Beyond the familiar events of angel visitations, a trip to Bethlehem, Baby Jesus laid in a manger, and a shepherds’ hurried trek to see the newborn Messiah, there is much to appreciate in the details.

For example:

One:  Little did Caesar Augustus know he was being used by God to fulfill an ancient Messianic prophecy, when he decreed the census that sent Mary and Joseph to Bethlehem.  “But you, Bethlehem Ephrathah,…out of you will come for me one who will be ruler over Israel, whose origins are from of old, from ancient times” (Micah 5:2).  God is sovereign — even over those who do not know him.

Two:  Observe whom God chose to notify first about this pivotal event in history–the birth of his Son.  Shepherds!  Members of the lowest class in Jewish society!  Perhaps God wanted us to know that wealth, position, and even the respect of others is of little consequence in his eyes.  What does matter?  Faith.  “Without faith it is impossible to please God” (Hebrews 11:6).

The shepherds did believe – in the old Messianic prophecies and in the angel’s message:  “Today!  Right now!  In the little town of David, your Savior, the Messiah, has been born” (Luke 2:10-11)!  Those sheep herders scurried off to Bethlehem as fast as they could go.  And their faith was highly rewarded.  They were first to see the long-awaited King of kings, the Messiah.  Their lowly position in society didn’t matter.

Three:  Most wondrous of all?  The Son of God, who was with God and was God from the very beginning, became human (John 1:1-2).  The One who created all things (Colossians 1:15-16), chose to become a helpless baby, and embrace every aspect of the human experience through thirty-some years of earth-dwelling.

I like the way Eugene Peterson says it:  “God became one of us and moved into the neighborhood” (John 1:14, The Message)!

And how do we respond to such wondrous details?  We follow the example of those shepherds.  We praise and glorify our God for all the things we have heard and seen, which prove what we’ve been told (Luke 2:20).

*     *     *     *     *     *     *     *     *     *

I DO praise you, Heavenly Father, that early in life I heard about your Son and your gift of eternal life.  I invited you into my life, and have experienced your love, joy, and peace, just as you promised.  In fact, I have seen many of your promises fulfilled in my life and in the lives of others.  You have proven to me over and over that what we’ve been told in scripture is indeed 100% truth.  With Mary, I exult:  “My soul glorifies the Lord and my spirit rejoices in God my Savior” (Luke 1:46-47a)!

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She glides across the platform in confident strides.  One hand waves in sweeping arcs to the large audience. The crowd is clapping and cheering.

In the other hand, with confident ease, she holds the microphone.  And the smile—big and broad. Bright white teeth visible even from the balcony.

Able to sing like a nightingale and speak truth with conviction. Impacting thousands.

Now there is someone God is using in a powerful way, to make a significant contribution in the Kingdom of God. No doubt she’s highly valuable to God.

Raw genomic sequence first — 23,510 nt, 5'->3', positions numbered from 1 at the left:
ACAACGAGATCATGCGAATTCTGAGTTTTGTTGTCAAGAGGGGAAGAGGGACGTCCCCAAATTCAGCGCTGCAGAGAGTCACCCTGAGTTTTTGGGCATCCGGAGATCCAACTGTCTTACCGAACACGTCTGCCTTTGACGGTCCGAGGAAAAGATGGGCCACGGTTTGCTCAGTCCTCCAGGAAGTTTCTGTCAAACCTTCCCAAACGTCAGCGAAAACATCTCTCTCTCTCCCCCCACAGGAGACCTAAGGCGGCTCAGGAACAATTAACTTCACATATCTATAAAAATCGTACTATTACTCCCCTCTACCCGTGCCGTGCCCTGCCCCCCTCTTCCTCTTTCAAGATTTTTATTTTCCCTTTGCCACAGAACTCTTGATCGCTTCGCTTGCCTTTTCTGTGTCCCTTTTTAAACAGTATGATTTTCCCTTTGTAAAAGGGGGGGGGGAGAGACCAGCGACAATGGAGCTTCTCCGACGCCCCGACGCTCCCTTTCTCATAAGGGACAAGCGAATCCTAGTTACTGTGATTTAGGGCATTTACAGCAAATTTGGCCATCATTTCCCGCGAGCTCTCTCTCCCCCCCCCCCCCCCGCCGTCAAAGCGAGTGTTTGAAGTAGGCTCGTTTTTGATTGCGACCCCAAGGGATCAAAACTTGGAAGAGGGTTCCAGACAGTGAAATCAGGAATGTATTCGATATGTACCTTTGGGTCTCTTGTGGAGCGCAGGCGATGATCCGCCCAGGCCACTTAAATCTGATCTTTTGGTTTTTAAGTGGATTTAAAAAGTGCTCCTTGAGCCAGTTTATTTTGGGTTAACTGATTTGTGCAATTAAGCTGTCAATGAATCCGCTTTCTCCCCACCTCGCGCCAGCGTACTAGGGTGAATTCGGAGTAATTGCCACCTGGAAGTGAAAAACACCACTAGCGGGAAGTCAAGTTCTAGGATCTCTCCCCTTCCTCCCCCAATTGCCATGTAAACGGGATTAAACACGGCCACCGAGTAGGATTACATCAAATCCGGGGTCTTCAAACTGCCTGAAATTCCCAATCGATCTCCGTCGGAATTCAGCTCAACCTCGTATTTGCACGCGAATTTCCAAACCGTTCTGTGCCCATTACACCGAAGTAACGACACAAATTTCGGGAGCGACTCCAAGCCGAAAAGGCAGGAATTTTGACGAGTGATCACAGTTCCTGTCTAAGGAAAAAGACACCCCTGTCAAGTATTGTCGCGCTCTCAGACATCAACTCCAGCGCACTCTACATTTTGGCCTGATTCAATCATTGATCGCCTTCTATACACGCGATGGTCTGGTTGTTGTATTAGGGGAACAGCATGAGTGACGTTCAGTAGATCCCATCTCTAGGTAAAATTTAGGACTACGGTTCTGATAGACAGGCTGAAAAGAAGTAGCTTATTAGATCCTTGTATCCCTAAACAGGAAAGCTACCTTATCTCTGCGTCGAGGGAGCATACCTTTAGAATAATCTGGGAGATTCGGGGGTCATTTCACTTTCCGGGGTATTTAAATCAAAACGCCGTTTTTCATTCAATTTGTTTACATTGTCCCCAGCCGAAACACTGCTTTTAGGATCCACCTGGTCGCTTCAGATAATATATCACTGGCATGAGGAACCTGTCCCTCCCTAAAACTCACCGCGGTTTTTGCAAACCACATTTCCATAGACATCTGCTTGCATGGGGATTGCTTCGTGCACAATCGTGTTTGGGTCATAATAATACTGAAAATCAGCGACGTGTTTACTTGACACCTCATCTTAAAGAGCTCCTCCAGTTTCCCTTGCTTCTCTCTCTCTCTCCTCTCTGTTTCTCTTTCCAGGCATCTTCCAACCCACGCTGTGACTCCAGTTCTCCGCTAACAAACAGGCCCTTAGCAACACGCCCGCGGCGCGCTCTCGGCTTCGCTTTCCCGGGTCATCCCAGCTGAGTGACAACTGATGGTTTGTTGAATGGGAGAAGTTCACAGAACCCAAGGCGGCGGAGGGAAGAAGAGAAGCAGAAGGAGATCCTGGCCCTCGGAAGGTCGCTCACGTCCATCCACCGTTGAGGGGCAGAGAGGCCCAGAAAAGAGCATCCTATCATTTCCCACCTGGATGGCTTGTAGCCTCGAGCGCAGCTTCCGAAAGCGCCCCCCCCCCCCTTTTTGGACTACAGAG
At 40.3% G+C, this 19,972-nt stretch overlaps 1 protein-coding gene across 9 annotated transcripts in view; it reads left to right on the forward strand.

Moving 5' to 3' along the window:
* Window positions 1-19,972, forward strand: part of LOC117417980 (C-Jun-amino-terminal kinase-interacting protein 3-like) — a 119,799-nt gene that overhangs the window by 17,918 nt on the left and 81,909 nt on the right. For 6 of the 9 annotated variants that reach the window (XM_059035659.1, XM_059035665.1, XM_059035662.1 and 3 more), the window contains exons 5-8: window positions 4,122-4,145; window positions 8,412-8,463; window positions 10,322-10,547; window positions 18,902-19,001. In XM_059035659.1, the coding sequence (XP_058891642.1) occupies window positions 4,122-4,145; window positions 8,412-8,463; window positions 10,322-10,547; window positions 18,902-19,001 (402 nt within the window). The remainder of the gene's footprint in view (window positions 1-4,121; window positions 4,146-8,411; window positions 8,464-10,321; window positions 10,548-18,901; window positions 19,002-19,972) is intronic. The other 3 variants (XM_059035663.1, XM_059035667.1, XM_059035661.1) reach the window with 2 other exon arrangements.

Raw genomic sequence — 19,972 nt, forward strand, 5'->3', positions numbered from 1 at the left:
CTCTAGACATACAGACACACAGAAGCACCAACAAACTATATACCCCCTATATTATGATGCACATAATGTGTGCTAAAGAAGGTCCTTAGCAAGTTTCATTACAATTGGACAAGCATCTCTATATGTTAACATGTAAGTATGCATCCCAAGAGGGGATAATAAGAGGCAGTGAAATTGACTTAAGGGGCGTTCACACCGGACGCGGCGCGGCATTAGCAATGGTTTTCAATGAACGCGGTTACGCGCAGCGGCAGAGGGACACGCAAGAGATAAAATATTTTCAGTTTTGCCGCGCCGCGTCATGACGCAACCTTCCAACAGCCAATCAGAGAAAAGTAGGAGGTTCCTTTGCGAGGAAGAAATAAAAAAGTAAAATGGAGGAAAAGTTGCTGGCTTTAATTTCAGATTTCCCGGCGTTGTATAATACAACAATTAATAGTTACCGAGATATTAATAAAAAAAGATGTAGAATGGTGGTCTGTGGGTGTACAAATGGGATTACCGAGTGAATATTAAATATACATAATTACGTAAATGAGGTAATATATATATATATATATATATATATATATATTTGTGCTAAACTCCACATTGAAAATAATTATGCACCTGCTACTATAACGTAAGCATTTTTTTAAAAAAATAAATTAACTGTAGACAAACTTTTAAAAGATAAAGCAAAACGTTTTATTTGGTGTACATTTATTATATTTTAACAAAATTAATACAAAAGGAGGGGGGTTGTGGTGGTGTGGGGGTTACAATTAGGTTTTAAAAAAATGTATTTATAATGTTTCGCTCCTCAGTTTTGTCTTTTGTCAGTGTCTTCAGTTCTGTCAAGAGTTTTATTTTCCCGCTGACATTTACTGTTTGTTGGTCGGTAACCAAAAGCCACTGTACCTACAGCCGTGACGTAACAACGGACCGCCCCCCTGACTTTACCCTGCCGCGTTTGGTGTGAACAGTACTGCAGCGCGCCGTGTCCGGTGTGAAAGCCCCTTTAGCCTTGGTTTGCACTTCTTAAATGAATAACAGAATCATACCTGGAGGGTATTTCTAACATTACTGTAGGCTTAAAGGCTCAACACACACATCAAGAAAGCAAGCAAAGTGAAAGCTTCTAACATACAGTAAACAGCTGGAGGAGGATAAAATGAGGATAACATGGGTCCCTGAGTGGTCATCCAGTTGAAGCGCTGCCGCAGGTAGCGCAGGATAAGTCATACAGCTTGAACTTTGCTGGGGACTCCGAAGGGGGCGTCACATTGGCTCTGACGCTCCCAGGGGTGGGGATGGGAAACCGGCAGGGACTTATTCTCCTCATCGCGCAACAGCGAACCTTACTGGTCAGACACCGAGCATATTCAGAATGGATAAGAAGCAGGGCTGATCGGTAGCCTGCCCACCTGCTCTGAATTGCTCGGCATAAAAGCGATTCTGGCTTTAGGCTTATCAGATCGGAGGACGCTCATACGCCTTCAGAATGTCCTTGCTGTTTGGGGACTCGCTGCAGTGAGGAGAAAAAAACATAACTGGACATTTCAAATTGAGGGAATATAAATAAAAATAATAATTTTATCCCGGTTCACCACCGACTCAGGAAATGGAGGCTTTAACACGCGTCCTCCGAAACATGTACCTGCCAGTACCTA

Does a little demon ever park on your shoulder and whisper, “So what’s your claim to fame? What are you doing that’s important? Your spot in the scheme of things is nothing compared to that shining star on the stage. You might as well face the truth: You are unimportant. The ship of Significance has passed you by.”

Does that speech sound the least bit familiar? You’re not alone. Demons use those same lies on a lot of us. Evil spirits aren’t very creative, are they?

But here’s the truth of the matter:

Each of us is the workmanship of God (Ephesians 2:10). The Greek word sometimes has the connotation of “work of art.” You are a work of art—carefully designed and executed.

The verse goes on to explain we’ve been created to do good works. It does not say the same work. Diversity of personality, talent, and interest are necessary among the children of God in order that all his plans are accomplished.

He made each of us unique, to fulfill a personalized plan. Every now and then we see such a plan unfold so clearly, we know God engineered the circumstances. Sometimes it’s a unique set of talents or gifts that work together sublimely to meet a need.

Take, for example, the naturally talented writer, who happened to grow up in a bilingual home, and studied Christian Education in college. She was especially prepared by God to write Spanish curriculum for a Christian publishing company.

Other times the plan is much less obvious. That’s called walking by faith.

But rest assured you are valuable to God (Matthew  10:29-31).

Believe that he has prepared in advance good works for you to do (Ephesians 2:10).  Take joy and satisfaction from completing those good works.

It may not be walking across a stage with a microphone. It might mean walking across the kitchen with a rolling pin—to bake cookies for the neighbors.

That’s just a small thing, you say?

Think about this: What if God especially likes small things?

Personally, I’m fascinated by small things. Miniatures, doll houses, petit-point, babies!

Scripture gives us indication that God loves small things, too.

Sparrows (Matthew 10:29-31).

Two little mites given by a widow (Mark 12:41-44).

Five small barley loaves and two small fish (John 6:1-13).

Bethlehem (Micah 5:2).

Let’s never again allow those little demons of abasement to put us down. God has promised: “I will bless those who fear the Lord—small and great alike” (Psalm 115:13, emphasis added).

You see, in God’s sight, we’re of equal worth.

Read Full Post »